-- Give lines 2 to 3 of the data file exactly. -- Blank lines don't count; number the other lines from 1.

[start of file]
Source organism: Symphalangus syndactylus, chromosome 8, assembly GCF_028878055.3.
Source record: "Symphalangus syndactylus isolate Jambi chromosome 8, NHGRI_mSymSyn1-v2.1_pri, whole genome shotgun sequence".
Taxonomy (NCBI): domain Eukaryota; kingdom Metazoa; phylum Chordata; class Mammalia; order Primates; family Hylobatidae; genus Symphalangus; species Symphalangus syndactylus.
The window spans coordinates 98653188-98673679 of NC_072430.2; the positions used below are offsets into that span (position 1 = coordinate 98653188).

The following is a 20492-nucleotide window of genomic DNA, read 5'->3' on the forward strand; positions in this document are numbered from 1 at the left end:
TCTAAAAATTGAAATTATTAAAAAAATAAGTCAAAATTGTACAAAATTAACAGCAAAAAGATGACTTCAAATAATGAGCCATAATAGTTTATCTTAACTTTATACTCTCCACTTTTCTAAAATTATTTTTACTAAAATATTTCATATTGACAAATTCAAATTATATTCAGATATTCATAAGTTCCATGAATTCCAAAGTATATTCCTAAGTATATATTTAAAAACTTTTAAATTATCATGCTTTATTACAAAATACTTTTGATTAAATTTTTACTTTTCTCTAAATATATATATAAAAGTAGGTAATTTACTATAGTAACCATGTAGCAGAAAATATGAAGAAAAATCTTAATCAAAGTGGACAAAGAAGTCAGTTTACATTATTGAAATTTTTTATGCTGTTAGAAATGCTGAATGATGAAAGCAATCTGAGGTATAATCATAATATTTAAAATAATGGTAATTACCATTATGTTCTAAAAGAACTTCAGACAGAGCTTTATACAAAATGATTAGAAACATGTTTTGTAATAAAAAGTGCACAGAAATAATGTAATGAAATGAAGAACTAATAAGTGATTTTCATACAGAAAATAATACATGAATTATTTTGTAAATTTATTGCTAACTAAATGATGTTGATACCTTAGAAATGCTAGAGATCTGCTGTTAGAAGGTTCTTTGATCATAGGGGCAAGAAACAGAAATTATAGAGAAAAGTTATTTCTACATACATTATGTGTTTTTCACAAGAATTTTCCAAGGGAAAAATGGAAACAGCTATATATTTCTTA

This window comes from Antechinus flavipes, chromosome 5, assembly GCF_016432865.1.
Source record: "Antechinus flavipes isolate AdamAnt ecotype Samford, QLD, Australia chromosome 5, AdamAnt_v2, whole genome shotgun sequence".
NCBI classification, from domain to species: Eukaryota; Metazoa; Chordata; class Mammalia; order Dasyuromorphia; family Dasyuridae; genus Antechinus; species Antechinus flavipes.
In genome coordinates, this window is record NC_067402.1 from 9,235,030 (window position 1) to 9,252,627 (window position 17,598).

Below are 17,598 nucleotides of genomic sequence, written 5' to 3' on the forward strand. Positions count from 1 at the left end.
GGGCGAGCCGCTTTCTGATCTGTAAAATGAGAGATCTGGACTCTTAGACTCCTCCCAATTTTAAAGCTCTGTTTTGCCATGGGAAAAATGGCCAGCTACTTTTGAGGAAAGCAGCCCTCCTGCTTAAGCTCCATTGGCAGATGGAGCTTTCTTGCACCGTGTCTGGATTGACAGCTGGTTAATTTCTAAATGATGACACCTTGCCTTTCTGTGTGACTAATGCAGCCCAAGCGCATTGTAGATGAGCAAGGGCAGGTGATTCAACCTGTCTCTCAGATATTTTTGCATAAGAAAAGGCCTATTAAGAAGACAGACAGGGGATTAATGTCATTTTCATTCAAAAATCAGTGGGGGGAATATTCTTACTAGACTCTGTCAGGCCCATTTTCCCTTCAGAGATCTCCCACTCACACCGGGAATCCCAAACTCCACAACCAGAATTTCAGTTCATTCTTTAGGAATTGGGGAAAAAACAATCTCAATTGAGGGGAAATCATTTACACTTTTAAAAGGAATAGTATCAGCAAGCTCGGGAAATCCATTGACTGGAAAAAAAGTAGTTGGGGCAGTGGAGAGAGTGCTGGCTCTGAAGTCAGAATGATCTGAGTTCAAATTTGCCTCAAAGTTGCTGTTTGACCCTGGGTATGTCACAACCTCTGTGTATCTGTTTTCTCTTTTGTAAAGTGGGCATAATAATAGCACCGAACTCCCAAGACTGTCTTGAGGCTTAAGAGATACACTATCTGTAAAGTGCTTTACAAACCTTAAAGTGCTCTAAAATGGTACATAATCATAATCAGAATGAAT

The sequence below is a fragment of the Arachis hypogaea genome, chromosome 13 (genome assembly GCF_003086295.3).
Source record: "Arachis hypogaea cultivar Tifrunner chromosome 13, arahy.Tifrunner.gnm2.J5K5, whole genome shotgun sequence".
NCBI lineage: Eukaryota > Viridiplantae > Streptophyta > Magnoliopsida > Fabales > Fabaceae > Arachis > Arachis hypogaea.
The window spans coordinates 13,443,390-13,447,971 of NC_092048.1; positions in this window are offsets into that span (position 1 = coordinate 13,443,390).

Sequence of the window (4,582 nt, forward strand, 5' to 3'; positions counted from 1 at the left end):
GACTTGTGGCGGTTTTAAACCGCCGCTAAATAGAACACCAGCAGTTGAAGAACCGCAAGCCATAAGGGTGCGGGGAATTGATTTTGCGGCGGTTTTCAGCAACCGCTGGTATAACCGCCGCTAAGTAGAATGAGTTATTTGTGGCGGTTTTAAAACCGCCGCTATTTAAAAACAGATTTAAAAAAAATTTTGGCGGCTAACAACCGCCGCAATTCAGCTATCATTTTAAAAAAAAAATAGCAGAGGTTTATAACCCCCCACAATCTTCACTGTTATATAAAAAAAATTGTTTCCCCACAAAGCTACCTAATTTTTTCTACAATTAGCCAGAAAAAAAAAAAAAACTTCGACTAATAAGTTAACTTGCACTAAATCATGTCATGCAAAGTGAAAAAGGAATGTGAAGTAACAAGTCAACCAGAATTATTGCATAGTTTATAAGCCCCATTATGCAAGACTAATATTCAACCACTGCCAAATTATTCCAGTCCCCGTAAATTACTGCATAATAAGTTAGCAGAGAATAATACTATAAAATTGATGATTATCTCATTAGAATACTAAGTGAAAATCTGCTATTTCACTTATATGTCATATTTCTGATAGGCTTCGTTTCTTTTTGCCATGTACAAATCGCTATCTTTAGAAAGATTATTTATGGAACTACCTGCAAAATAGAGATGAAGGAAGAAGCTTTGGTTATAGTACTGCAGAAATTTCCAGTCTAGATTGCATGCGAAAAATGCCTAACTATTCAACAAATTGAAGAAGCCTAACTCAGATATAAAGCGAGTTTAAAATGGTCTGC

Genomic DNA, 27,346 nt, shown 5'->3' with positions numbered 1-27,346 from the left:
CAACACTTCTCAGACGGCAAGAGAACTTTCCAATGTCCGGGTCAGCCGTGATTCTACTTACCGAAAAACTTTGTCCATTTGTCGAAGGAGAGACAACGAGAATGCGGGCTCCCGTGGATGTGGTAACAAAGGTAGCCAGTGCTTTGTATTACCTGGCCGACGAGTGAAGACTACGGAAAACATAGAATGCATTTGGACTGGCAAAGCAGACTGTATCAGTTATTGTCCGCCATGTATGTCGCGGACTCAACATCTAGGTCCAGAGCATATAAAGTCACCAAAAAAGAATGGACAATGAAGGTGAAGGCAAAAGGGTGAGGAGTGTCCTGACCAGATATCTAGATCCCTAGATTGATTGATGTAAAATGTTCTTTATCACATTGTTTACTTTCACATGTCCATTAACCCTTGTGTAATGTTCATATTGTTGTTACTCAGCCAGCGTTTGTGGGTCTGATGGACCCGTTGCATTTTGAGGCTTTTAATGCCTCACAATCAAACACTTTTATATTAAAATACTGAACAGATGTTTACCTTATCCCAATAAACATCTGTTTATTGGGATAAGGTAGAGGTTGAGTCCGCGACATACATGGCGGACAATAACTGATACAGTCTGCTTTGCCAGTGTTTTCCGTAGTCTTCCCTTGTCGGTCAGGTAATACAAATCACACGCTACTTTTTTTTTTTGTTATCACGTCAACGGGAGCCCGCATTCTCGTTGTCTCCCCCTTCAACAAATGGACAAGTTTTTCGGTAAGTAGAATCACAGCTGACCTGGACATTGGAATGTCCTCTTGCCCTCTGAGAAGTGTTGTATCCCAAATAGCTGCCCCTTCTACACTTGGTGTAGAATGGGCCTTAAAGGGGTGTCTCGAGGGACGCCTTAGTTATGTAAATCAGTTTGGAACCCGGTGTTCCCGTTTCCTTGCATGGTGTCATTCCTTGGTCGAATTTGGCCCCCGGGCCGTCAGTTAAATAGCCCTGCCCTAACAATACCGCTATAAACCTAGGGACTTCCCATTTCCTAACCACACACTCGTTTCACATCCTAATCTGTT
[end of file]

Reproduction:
Source record: "Symphalangus syndactylus isolate Jambi chromosome 8, NHGRI_mSymSyn1-v2.1_pri, whole genome shotgun sequence".
Taxonomy (NCBI): domain Eukaryota; kingdom Metazoa; phylum Chordata; class Mammalia; order Primates; family Hylobatidae; genus Symphalangus; species Symphalangus syndactylus.